Peace and quiet! How rare it is, how precious. Why rare? Because a full-blooded modern economy is no monastery, no “ancient pond” into which a frog may jump, producing the hushed “sound of water” immortalized by the haiku poet Basho (1644-94).
Engines roar, machinery hums, advertisements blare. Try getting away from it. Maybe, just maybe, if you live in a quiet neighborhood, if your walls are thick, if you’re not too near a train station or construction site or compulsively barking dogs or convenience store parking lot or main road over which trucks thunder, you can shut your door against the clamorous chaos of the outside world, close your eyes and sink — until the outside world summons you forth again, as it all too soon will — into that blessed state called silence.
It’s not obvious yet, but this story is about children. What’s the connection? Well, they’re noisy. They can’t help it. They shout with joy, wail with sorrow. Everything’s a big deal to them. Self-restraint is not in their nature, bless them. Adults must make the best of it. It helps, in strained moments when that seems impossible, to recall that you too, after all, were once a child.
Now suppose this: You’ve got your thick walls and your quiet neighborhood, having sacrificed a considerable portion of your income for them — peace and quiet is not cheap! Ah, but it’s worth it. What joy, what relief, to come home at the end of a hectic, frenetic, distracted — that is to say, normal — day and enter a different world, a hushed world, the real world!
Or perhaps you’re retired and spend most of your time at home; perhaps you live alone, and solitude and the passing years have made you a bit crusty: You tire easily, are not as patient as you once were. It’s a fault, to be sure. You would amend it if you could, but after all, your home is your castle — your monastery, even. If you can’t be your own genuine, flawed self here, where can you be?
Suddenly plans are announced to build a day care center right in your neighborhood — for 80, 100, 120 kids. Is it mean-spirited to feel that your little world has been blasted to smithereens? No doubt it is. You are aware, as everyone is, how important day care is. Japan needs working women, and it needs children. Without day care it can have one or the other — not both. So day care centers must be built.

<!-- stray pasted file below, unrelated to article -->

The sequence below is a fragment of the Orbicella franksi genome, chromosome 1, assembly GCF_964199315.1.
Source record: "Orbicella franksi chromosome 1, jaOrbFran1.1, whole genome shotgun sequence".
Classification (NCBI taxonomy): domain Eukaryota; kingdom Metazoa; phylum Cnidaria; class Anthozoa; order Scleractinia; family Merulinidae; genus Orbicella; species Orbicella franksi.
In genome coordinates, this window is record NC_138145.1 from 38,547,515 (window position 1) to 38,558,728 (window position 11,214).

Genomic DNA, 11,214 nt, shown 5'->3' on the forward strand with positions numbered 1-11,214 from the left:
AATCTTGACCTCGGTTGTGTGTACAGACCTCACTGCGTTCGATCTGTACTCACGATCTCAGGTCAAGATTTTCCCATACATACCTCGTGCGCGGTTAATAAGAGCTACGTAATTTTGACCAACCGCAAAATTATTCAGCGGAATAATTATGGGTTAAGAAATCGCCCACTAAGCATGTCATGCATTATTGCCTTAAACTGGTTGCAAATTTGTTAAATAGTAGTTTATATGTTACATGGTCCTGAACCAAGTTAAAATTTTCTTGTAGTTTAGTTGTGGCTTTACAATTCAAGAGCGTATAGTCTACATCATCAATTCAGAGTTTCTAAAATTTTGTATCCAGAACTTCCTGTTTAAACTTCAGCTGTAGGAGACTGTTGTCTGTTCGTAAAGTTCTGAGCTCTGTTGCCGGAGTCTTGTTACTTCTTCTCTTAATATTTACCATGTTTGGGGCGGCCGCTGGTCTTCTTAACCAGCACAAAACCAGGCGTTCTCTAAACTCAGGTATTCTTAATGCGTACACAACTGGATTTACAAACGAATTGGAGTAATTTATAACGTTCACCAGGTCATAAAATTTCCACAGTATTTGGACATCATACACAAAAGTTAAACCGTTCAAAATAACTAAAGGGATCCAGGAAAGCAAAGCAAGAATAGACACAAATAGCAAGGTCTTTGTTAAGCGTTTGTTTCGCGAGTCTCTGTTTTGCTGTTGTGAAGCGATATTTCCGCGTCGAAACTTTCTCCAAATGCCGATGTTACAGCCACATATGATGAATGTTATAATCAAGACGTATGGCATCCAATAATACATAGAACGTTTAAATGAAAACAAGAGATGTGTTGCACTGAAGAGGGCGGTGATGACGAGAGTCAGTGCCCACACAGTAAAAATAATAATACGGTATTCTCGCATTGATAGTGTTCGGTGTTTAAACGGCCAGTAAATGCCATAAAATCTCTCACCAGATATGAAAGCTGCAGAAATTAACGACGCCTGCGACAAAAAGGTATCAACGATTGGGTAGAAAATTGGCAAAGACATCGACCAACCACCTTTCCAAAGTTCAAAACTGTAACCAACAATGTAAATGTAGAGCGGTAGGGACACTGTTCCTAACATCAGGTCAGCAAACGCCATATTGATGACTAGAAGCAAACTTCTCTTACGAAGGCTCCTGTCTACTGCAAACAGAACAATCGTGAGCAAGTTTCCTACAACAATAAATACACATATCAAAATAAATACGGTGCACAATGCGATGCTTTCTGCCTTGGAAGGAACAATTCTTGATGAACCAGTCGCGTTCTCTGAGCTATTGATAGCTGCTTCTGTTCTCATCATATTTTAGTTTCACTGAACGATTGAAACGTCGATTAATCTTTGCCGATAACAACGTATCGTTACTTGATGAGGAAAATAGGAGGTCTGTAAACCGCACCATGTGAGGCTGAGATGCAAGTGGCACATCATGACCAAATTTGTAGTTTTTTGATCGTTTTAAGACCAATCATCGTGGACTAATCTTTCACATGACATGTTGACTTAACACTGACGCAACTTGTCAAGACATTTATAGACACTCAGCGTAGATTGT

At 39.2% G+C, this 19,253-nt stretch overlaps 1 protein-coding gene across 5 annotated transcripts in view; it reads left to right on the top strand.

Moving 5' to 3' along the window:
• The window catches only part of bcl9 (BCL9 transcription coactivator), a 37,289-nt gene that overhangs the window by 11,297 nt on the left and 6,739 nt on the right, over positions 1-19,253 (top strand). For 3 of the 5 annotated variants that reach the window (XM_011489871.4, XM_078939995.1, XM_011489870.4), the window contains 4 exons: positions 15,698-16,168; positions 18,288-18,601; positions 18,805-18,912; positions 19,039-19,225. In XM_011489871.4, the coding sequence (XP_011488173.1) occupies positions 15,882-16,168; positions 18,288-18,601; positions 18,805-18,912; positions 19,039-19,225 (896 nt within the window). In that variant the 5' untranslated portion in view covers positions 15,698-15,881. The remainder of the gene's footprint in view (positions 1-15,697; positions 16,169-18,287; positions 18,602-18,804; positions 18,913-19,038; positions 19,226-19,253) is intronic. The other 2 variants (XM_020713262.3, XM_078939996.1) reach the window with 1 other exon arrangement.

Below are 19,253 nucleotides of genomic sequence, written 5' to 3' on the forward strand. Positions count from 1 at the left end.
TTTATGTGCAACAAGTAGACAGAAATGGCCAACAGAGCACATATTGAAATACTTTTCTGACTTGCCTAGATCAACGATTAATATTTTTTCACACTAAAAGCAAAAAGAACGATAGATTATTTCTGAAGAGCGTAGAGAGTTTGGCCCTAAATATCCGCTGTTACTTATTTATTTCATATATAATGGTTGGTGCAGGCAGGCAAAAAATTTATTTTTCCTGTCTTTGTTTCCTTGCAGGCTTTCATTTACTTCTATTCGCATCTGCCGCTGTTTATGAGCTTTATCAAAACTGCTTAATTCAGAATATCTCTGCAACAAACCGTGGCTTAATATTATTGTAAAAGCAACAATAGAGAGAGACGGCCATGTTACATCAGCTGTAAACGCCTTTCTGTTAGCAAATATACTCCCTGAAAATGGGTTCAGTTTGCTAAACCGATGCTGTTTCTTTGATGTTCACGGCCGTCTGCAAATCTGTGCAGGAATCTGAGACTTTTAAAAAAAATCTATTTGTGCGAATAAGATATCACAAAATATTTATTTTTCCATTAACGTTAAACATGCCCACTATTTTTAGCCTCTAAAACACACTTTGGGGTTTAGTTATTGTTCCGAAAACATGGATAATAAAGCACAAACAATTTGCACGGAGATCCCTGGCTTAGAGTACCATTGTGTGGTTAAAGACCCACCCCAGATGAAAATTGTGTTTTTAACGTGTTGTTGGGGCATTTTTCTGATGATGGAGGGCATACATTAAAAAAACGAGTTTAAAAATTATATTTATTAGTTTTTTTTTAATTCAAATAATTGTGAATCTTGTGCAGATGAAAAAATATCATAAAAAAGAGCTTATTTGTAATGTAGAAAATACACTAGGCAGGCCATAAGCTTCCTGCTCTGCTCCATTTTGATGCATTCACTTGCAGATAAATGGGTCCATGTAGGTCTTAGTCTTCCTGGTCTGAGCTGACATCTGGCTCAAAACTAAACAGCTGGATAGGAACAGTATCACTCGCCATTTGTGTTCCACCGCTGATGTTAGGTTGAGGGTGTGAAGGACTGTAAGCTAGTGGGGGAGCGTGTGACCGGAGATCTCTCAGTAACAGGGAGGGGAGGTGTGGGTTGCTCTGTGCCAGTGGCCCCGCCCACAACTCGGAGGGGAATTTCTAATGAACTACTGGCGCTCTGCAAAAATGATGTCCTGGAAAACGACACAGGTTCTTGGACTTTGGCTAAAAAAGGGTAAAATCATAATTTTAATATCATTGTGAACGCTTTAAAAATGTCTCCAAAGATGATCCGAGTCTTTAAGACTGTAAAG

But why here? Why just where I happen to live?
Well, they have to be somewhere. Prime Minister Shinzo Abe, acknowledging a dire shortage, has promised day care accommodation for an additional 400,000 children by 2017.
Day care operators, established and would-be, are rising to the challenge. So are local residents — with massive protests. In an upscale neighborhood in Tokyo’s Shinagawa Ward, Aera magazine reported in April, 1,700 residents in the immediate vicinity of a planned three-story facility for 90 children signed a petition against it. To working mothers desperate for relief, this smacks of a reactionary inability to change with the times. “People around here think mothers should stay home with their kids all day long,” grumbles the 39-year-old mother of a 6-year-old.
There’s that, but also more.
The women’s weekly Shukan Josei finds Shinagawa echoing far afield. In Fukuoka, a planned center for 120 children ran aground against local opposition. The company behind it did its best. It held meeting after meeting with residents — seven altogether. You’re worried about noise? We’ll install soundproofing You’re afraid our kids will take over the local park? We’ll send them out in small groups, and clean up after them. And so on and so on.
No dice. The locals weren’t buying. Finally, the company pulled out. Better safe than sorry. There are cautionary examples of what might have been in store for it had it proceeded. In Saitama, neighbors are up in arms against an existing day care center. Noise, first of all. The center installed double windows and air conditioning. Better, but not good enough. Then there were the curry smells wafting from the day care kitchen chimney. The center put in a filter. Another problem: Women were edgy about their drying laundry being in plain view of kids playing on the day care center roof. The center put up a fence. On and on it went — and goes.
It can end up in court. One in Tokyo is currently hearing a suit by residents to the effect that a neighborhood day care center “violates their right to a quiet life.”
Is there such a right in today’s society? If so, day care centers are hardly the worst offenders. Let the reader draw up his or her own personal list of pet nuisances in this crowded, cheek-by-jowl country, and then think how swamped the courts will be if they get dragged into this morass. And yet, the “right to a quiet life” does seem somehow an essential part of civilization, whatever its standing in law might be.
Meanwhile in Osaka, Shukan Josei reports, residents last year told a company planning a day care center in their area that they’d drop their opposition — providing the company paid annual compensation for the inconveniences that would inevitably result. No thanks, said the company, giving up at last.
So who wins this tug of war between the individual’s rights and society’s claims? No one, so far.